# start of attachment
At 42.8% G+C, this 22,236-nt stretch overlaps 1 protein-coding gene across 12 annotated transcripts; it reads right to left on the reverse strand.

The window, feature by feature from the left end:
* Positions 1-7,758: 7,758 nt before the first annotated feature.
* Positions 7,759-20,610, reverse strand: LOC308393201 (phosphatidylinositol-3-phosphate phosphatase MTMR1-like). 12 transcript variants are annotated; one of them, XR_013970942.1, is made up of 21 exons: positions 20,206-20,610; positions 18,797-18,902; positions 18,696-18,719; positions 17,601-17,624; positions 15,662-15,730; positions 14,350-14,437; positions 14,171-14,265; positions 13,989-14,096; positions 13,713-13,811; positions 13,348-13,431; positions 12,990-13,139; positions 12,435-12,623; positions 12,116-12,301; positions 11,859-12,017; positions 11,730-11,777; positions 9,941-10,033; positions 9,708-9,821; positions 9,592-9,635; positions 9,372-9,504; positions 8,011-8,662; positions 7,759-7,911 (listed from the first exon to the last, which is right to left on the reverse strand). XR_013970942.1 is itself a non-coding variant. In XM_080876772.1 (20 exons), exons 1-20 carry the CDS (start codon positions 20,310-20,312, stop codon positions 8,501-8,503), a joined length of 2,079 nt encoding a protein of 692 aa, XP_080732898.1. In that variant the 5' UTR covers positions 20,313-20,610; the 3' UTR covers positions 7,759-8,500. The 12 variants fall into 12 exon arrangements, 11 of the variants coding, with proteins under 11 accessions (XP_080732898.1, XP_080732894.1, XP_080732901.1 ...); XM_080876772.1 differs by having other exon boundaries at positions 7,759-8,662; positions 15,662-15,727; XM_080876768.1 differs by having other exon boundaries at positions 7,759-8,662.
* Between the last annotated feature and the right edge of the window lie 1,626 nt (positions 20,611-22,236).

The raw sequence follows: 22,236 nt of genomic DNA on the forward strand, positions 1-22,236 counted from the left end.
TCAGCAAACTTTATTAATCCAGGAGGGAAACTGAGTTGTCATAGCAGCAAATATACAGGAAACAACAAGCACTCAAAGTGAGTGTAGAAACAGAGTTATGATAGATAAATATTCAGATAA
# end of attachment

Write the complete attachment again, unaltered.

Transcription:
At 42.8% G+C, this 22,236-nt stretch overlaps 1 protein-coding gene across 12 annotated transcripts; it reads right to left on the reverse strand.

The window, feature by feature from the left end:
* Positions 1-7,758: 7,758 nt before the first annotated feature.
* Positions 7,759-20,610, reverse strand: LOC308393201 (phosphatidylinositol-3-phosphate phosphatase MTMR1-like). 12 transcript variants are annotated; one of them, XR_013970942.1, is made up of 21 exons: positions 20,206-20,610; positions 18,797-18,902; positions 18,696-18,719; positions 17,601-17,624; positions 15,662-15,730; positions 14,350-14,437; positions 14,171-14,265; positions 13,989-14,096; positions 13,713-13,811; positions 13,348-13,431; positions 12,990-13,139; positions 12,435-12,623; positions 12,116-12,301; positions 11,859-12,017; positions 11,730-11,777; positions 9,941-10,033; positions 9,708-9,821; positions 9,592-9,635; positions 9,372-9,504; positions 8,011-8,662; positions 7,759-7,911 (listed from the first exon to the last, which is right to left on the reverse strand). XR_013970942.1 is itself a non-coding variant. In XM_080876772.1 (20 exons), exons 1-20 carry the CDS (start codon positions 20,310-20,312, stop codon positions 8,501-8,503), a joined length of 2,079 nt encoding a protein of 692 aa, XP_080732898.1. In that variant the 5' UTR covers positions 20,313-20,610; the 3' UTR covers positions 7,759-8,500. The 12 variants fall into 12 exon arrangements, 11 of the variants coding, with proteins under 11 accessions (XP_080732898.1, XP_080732894.1, XP_080732901.1 ...); XM_080876772.1 differs by having other exon boundaries at positions 7,759-8,662; positions 15,662-15,727; XM_080876768.1 differs by having other exon boundaries at positions 7,759-8,662.
* Between the last annotated feature and the right edge of the window lie 1,626 nt (positions 20,611-22,236).

The raw sequence follows: 22,236 nt of genomic DNA on the forward strand, positions 1-22,236 counted from the left end.
TCAGCAAACTTTATTAATCCAGGAGGGAAACTGAGTTGTCATAGCAGCAAATATACAGGAAACAACAAGCACTCAAAGTGAGTGTAGAAACAGAGTTATGATAGATAAATATTCAGATAA